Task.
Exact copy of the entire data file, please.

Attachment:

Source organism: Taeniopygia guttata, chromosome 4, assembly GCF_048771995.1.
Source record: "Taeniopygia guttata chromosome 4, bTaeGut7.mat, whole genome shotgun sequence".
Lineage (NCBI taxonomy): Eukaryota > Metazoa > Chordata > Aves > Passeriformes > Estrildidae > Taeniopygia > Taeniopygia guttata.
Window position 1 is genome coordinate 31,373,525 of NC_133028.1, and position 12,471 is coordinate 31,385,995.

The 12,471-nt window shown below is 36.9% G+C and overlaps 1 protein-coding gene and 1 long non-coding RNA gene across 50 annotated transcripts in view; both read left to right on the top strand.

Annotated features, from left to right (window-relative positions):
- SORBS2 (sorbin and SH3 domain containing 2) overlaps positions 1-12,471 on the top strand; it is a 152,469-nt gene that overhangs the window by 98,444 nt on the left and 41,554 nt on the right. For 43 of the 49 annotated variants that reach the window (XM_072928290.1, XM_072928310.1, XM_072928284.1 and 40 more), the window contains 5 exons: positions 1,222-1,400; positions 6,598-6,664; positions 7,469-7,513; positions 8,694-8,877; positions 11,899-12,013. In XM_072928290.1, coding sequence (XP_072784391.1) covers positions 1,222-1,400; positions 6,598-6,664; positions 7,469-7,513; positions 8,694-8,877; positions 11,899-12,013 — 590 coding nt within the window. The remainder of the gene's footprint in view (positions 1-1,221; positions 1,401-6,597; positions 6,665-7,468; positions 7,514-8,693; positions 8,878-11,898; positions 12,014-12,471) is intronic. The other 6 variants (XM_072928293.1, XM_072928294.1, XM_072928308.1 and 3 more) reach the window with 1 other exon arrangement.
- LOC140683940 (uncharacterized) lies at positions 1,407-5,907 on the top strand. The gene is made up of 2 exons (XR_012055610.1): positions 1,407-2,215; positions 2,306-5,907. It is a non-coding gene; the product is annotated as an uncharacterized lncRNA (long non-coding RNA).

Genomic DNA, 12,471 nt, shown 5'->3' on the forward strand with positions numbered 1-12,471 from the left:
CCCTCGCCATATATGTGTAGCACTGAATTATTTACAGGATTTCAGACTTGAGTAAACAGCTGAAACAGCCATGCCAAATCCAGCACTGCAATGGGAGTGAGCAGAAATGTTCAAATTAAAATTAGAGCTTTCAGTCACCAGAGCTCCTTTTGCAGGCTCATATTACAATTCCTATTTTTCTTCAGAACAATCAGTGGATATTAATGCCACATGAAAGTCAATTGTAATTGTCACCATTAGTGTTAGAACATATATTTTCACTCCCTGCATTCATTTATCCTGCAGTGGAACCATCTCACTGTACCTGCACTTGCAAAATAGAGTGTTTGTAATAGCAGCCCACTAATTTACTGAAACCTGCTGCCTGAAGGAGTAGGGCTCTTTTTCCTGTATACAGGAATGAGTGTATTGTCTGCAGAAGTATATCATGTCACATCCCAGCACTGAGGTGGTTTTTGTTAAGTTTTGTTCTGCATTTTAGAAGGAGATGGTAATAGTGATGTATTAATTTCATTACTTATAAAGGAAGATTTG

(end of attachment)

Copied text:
Source organism: Taeniopygia guttata, chromosome 4, assembly GCF_048771995.1.
Source record: "Taeniopygia guttata chromosome 4, bTaeGut7.mat, whole genome shotgun sequence".
Lineage (NCBI taxonomy): Eukaryota > Metazoa > Chordata > Aves > Passeriformes > Estrildidae > Taeniopygia > Taeniopygia guttata.
Window position 1 is genome coordinate 31,373,525 of NC_133028.1, and position 12,471 is coordinate 31,385,995.

The 12,471-nt window shown below is 36.9% G+C and overlaps 1 protein-coding gene and 1 long non-coding RNA gene across 50 annotated transcripts in view; both read left to right on the top strand.

Annotated features, from left to right (window-relative positions):
- SORBS2 (sorbin and SH3 domain containing 2) overlaps positions 1-12,471 on the top strand; it is a 152,469-nt gene that overhangs the window by 98,444 nt on the left and 41,554 nt on the right. For 43 of the 49 annotated variants that reach the window (XM_072928290.1, XM_072928310.1, XM_072928284.1 and 40 more), the window contains 5 exons: positions 1,222-1,400; positions 6,598-6,664; positions 7,469-7,513; positions 8,694-8,877; positions 11,899-12,013. In XM_072928290.1, coding sequence (XP_072784391.1) covers positions 1,222-1,400; positions 6,598-6,664; positions 7,469-7,513; positions 8,694-8,877; positions 11,899-12,013 — 590 coding nt within the window. The remainder of the gene's footprint in view (positions 1-1,221; positions 1,401-6,597; positions 6,665-7,468; positions 7,514-8,693; positions 8,878-11,898; positions 12,014-12,471) is intronic. The other 6 variants (XM_072928293.1, XM_072928294.1, XM_072928308.1 and 3 more) reach the window with 1 other exon arrangement.
- LOC140683940 (uncharacterized) lies at positions 1,407-5,907 on the top strand. The gene is made up of 2 exons (XR_012055610.1): positions 1,407-2,215; positions 2,306-5,907. It is a non-coding gene; the product is annotated as an uncharacterized lncRNA (long non-coding RNA).

Genomic DNA, 12,471 nt, shown 5'->3' on the forward strand with positions numbered 1-12,471 from the left:
CCCTCGCCATATATGTGTAGCACTGAATTATTTACAGGATTTCAGACTTGAGTAAACAGCTGAAACAGCCATGCCAAATCCAGCACTGCAATGGGAGTGAGCAGAAATGTTCAAATTAAAATTAGAGCTTTCAGTCACCAGAGCTCCTTTTGCAGGCTCATATTACAATTCCTATTTTTCTTCAGAACAATCAGTGGATATTAATGCCACATGAAAGTCAATTGTAATTGTCACCATTAGTGTTAGAACATATATTTTCACTCCCTGCATTCATTTATCCTGCAGTGGAACCATCTCACTGTACCTGCACTTGCAAAATAGAGTGTTTGTAATAGCAGCCCACTAATTTACTGAAACCTGCTGCCTGAAGGAGTAGGGCTCTTTTTCCTGTATACAGGAATGAGTGTATTGTCTGCAGAAGTATATCATGTCACATCCCAGCACTGAGGTGGTTTTTGTTAAGTTTTGTTCTGCATTTTAGAAGGAGATGGTAATAGTGATGTATTAATTTCATTACTTATAAAGGAAGATTTG